Adil MURATOSKI, Petitioner, v. Eric H. HOLDER, Jr., Attorney General of the United States, Respondent.
Adil Muratoski petitions for review of a decision of the Board of Immigration Appeals (“BIA” or “Board”). The BIA denied Muratoski's Motion to Reconsider its earlier decision dismissing his appeal of an Immigration Judge's (“IJ”) decision. The IJ denied Muratoski's application for cancellation of removal because he lacked good moral character. Because Muratoski did not preserve the issue he now asks us to review, we deny his petition.
Adil Muratoski is a native and citizen of Macedonia who entered the United States in August 1986. Shortly thereafter, the former Immigration and Naturalization Service (“INS”) served Muratoski with an Order to Show Cause, commenced deportation proceedings against him, and charged him with being deportable from the United States as an alien who entered without inspection. During deportation proceedings held later that year, Muratoski admitted he was deportable as charged. He applied for asylum and withholding of deportation.1 On May 4, 1987, an IJ entered an order finding Muratoski deportable and denying his applications for asylum and withholding of deportation. The IJ granted Muratoski the privilege of voluntary departure, with the warning that the voluntary departure would ripen into an order of deportation if Muratoski failed to depart in the time allotted. The BIA dismissed Muratoski's appeal on December 8, 1992, granting him thirty days to depart voluntarily. Muratoski failed to heed that order, and on March 10, 1993, the INS sent Muratoski a letter ordering him to report for deportation.
Unbeknownst to the INS, Muratoski had been working another angle in his bid to stay in the United States. In September 1992, while his case was on appeal with the Board, he met an immigration attorney at a restaurant. The attorney, whose name Muratoski no longer recalls, offered to help Muratoski become a citizen for a $3500 fee. Muratoski paid the fee and signed papers prepared by his new lawyer. The attorney accompanied him to the post office where he applied for a United States passport using a falsified birth certificate purporting that he had been born in Chicago. After his passport arrived in the mail, Muratoski continued to live in the United States for another thirteen or fourteen years without detection. During that time, he used the passport to depart and reenter the United States multiple times, even renewing the passport after it expired.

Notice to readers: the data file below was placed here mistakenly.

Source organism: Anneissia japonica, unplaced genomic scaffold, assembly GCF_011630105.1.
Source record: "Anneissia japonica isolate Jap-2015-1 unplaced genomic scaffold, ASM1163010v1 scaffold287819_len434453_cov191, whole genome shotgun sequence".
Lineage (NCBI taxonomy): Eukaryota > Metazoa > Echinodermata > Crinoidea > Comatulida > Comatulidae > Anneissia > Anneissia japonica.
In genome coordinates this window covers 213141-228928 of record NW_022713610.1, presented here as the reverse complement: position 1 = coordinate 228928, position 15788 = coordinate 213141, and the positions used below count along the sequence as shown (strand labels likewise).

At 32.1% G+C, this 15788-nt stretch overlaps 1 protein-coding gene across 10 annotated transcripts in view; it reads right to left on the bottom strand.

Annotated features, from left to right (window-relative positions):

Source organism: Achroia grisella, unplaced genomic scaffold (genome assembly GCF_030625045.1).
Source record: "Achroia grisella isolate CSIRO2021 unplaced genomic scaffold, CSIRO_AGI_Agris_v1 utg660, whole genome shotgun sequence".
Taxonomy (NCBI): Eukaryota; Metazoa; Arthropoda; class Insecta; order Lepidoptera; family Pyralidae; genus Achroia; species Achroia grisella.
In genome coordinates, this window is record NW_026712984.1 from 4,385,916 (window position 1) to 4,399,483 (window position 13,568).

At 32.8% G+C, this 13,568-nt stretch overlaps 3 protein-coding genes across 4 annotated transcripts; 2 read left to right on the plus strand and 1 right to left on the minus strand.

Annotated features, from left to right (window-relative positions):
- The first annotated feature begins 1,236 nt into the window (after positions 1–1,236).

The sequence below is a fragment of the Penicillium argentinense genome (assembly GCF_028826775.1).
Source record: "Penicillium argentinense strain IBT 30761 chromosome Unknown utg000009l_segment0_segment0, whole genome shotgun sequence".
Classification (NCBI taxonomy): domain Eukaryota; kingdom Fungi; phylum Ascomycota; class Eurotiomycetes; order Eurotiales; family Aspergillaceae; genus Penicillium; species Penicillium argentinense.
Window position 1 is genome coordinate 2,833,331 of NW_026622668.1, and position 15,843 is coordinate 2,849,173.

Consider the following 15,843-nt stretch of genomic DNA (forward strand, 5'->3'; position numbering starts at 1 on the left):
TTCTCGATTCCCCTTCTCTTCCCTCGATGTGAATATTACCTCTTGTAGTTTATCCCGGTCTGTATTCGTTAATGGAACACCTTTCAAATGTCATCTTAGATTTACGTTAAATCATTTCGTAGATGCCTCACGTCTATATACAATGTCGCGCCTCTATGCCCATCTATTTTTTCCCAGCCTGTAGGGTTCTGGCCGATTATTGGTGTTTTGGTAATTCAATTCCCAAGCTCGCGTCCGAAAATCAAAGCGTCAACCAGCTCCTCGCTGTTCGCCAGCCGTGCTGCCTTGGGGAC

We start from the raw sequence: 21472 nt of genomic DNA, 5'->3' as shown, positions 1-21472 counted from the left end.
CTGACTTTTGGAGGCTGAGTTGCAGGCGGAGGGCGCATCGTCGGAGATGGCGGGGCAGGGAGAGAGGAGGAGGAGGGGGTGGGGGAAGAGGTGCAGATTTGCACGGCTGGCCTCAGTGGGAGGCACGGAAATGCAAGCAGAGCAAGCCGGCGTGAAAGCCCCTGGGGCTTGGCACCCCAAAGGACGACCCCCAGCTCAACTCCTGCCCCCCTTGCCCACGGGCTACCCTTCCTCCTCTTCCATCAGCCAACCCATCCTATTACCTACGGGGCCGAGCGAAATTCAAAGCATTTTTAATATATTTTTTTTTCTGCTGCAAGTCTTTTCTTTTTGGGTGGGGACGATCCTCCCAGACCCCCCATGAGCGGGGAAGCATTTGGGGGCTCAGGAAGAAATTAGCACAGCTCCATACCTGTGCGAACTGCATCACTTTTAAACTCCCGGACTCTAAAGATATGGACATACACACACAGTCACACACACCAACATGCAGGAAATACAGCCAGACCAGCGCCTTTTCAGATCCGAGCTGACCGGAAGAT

In December 2006, Immigration and Customs Enforcement (“ICE”) apprehended Muratoski at his home in Arlington Heights, Illinois. ICE officials served Muratoski with a Notice to Appear (“Notice”), placing him in removal proceedings. They later served him an amended Notice (“Amended Notice”) which charged new grounds of removability. The Amended Notice charged that Muratoski had been granted voluntary departure in 1992 but failed to voluntarily depart within the time allotted. It also charged that Muratoski effectively deported himself when he left the United States subsequent to his deportation. He then erroneously was admitted to the United States in 2002 based on the fraudulently obtained passport. The Amended Notice charged he was removable under 8 U.S.C. § 1227(a)(1)(A) because, at the time of his 2002 entry, he was inadmissible for making a false claim of citizenship, see 8 U.S.C. § 1182(a)(6)(C)(ii), and because he sought admission in 2002 after having been deported, see 8 U.S.C. § 1182(a)(9)(A)(ii). ICE also asserted that Muratoski was removable under 8 U.S.C. § 1227(a)(3)(D), as an alien who falsely represented himself to be a citizen. On February 15, 2007, Muratoski admitted the factual allegations against him in the Amended Notice and conceded removability. Five days later, as we will discuss below, he applied for cancellation of removal.